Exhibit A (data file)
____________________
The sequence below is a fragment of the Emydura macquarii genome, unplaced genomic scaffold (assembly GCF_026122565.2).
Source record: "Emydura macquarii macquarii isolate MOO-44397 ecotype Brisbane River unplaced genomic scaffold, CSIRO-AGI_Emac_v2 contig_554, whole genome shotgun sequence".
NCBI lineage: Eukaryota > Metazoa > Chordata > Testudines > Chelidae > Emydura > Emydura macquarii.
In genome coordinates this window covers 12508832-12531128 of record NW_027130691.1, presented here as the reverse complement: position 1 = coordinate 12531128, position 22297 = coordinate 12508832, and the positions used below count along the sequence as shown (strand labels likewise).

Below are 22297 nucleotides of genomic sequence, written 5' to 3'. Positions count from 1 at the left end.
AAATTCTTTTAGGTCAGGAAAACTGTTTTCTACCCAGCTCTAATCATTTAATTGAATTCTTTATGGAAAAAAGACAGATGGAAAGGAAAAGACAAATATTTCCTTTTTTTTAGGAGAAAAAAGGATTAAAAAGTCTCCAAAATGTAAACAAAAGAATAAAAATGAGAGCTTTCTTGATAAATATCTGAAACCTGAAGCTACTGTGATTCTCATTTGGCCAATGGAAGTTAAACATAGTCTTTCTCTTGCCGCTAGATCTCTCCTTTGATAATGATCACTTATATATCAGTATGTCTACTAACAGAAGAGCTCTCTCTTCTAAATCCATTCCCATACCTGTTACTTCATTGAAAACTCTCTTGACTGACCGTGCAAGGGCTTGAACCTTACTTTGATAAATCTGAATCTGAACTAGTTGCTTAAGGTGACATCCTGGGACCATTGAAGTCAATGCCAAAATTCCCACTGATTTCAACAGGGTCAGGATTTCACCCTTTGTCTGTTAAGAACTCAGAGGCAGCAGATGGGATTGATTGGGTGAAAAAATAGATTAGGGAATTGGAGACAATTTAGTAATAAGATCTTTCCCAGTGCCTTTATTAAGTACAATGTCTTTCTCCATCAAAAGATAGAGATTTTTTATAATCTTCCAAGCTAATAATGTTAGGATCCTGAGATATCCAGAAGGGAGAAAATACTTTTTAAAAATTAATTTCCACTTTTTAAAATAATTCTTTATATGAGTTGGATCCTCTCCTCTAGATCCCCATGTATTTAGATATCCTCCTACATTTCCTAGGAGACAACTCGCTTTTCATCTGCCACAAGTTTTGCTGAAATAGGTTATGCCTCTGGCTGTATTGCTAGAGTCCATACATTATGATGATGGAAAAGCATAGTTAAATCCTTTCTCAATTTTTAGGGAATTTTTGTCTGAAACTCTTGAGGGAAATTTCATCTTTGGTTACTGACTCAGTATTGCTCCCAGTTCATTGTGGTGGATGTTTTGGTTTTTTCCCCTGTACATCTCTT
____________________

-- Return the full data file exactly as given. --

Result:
The sequence below is a fragment of the Emydura macquarii genome, unplaced genomic scaffold (assembly GCF_026122565.2).
Source record: "Emydura macquarii macquarii isolate MOO-44397 ecotype Brisbane River unplaced genomic scaffold, CSIRO-AGI_Emac_v2 contig_554, whole genome shotgun sequence".
NCBI lineage: Eukaryota > Metazoa > Chordata > Testudines > Chelidae > Emydura > Emydura macquarii.
In genome coordinates this window covers 12508832-12531128 of record NW_027130691.1, presented here as the reverse complement: position 1 = coordinate 12531128, position 22297 = coordinate 12508832, and the positions used below count along the sequence as shown (strand labels likewise).

Below are 22297 nucleotides of genomic sequence, written 5' to 3'. Positions count from 1 at the left end.
AAATTCTTTTAGGTCAGGAAAACTGTTTTCTACCCAGCTCTAATCATTTAATTGAATTCTTTATGGAAAAAAGACAGATGGAAAGGAAAAGACAAATATTTCCTTTTTTTTAGGAGAAAAAAGGATTAAAAAGTCTCCAAAATGTAAACAAAAGAATAAAAATGAGAGCTTTCTTGATAAATATCTGAAACCTGAAGCTACTGTGATTCTCATTTGGCCAATGGAAGTTAAACATAGTCTTTCTCTTGCCGCTAGATCTCTCCTTTGATAATGATCACTTATATATCAGTATGTCTACTAACAGAAGAGCTCTCTCTTCTAAATCCATTCCCATACCTGTTACTTCATTGAAAACTCTCTTGACTGACCGTGCAAGGGCTTGAACCTTACTTTGATAAATCTGAATCTGAACTAGTTGCTTAAGGTGACATCCTGGGACCATTGAAGTCAATGCCAAAATTCCCACTGATTTCAACAGGGTCAGGATTTCACCCTTTGTCTGTTAAGAACTCAGAGGCAGCAGATGGGATTGATTGGGTGAAAAAATAGATTAGGGAATTGGAGACAATTTAGTAATAAGATCTTTCCCAGTGCCTTTATTAAGTACAATGTCTTTCTCCATCAAAAGATAGAGATTTTTTATAATCTTCCAAGCTAATAATGTTAGGATCCTGAGATATCCAGAAGGGAGAAAATACTTTTTAAAAATTAATTTCCACTTTTTAAAATAATTCTTTATATGAGTTGGATCCTCTCCTCTAGATCCCCATGTATTTAGATATCCTCCTACATTTCCTAGGAGACAACTCGCTTTTCATCTGCCACAAGTTTTGCTGAAATAGGTTATGCCTCTGGCTGTATTGCTAGAGTCCATACATTATGATGATGGAAAAGCATAGTTAAATCCTTTCTCAATTTTTAGGGAATTTTTGTCTGAAACTCTTGAGGGAAATTTCATCTTTGGTTACTGACTCAGTATTGCTCCCAGTTCATTGTGGTGGATGTTTTGGTTTTTTCCCCTGTACATCTCTT